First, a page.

For years, we were sold on the notion that we should fear fat & avoid it at all costs. While some sources of fat can increase inflammation and contribute to adverse health effects, there are many healthy fats that we absolutely need for our bodies to function optimally!

Triglycerides (the formal word for fats) provide the most energy per gram (9kcal/g) as compared to carbohydrates or protein (4kcal/g). Triglycerides are the backbone for many important processes in the body: hormone manufacture, nervous system function, energy production. To avoid fats altogether means to miss out on many crucial nutrients and precursors.

Recently, the conversation on fat has shifted and the focus is on how fat can help aid us in our health journeys. In terms of energy utilization and fuel, medium-chain triglycerides (MCTs) have caught attention with their ability to absorb quickly into the bloodstream and thus be used efficiently for energy.

Many of the fats we consume are long-chain triglycerides but MCTs are fats that have 6-10 carbons specifically. A shorter chain means quicker intake by the liver and a higher likelihood that these fats are used as a fuel source rather than being stored. Research has shown that this can result in a higher metabolic rate. In fact, one study demonstrasted that MCTs can boost metabolism 2x more than long-chain triglycerides! Our body’s preferential treatment of MCTs as an energy source means they are a great option for longer lasting satiation and energy, which is why they have been brought into the spotlight by health and fitness experts.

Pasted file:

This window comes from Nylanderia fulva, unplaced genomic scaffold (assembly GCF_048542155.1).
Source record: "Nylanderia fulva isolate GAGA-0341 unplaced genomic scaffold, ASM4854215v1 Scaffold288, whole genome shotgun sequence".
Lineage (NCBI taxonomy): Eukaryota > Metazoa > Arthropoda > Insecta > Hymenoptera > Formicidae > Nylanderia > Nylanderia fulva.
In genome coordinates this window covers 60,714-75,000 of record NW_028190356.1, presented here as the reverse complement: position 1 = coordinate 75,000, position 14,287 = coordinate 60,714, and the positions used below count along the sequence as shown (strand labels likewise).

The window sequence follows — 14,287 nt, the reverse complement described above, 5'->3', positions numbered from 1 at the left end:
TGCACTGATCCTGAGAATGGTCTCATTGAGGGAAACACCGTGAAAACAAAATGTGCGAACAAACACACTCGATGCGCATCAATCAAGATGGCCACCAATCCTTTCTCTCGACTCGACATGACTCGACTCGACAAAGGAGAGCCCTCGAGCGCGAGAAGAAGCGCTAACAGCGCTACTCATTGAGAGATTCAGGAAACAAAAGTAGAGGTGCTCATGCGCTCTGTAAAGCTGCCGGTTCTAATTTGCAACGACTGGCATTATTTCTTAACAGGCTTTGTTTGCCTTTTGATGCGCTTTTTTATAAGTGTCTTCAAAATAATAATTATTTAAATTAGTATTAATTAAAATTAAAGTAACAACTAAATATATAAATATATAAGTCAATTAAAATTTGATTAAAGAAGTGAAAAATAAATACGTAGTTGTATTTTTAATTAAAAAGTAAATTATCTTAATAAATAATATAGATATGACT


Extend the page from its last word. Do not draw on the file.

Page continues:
Coconut oil may be the best known oil with MCTs so it can be a good option to have in the diet. However, majority of coconut oil contains lauric acid, which can also act as a long-chain triglyceride and does not absorb as readily as the shorter capric and caprylic acids. If you can tolerate dairy, grass-fed butter is another good source of MCTs. For overall health, coconut oil and grass-fed butter are great to include in your diet. If you want to use MCTs for increased and sustained energy, there are companies that offer pure MCT oils. However, when buying an MCT oil, make sure it is high quality with no fillers and least amount of processing. MCT oil can be added to coffee, matcha, salad dressings or food (although it shouldn’t be heated to the point of smoking). Adding MCT oil to the diet can result in longer satiation and more efficient utilization of fat for fuel.

Here’s a simple Matcha latte recipe to fuel your day:


Ellina Gurevich, Nutritionist Ellina Gurevich, MScN A lover of all things health + wellness, food, movement, & nature, Ellina completed her Master of Science in Nutrition at the National University of Natural Medicine. Harnessing the power of food as medicine, Ellina uses whole foods & herbs for healing, nourishment, and vitality. Focusing on functional nutrition with a systems based approach, she is a believer that addressing the root cause of disease enables one to heal completely while incorporating wellness into their life for the long-term. Ellina employs a holistic framework for health + wellness that also includes movement & self-care practices to integrate body, mind, and spirit. With sharing this toolkit, her goal is to empower anyone seeking optimal health and to support them on their path to well-being.

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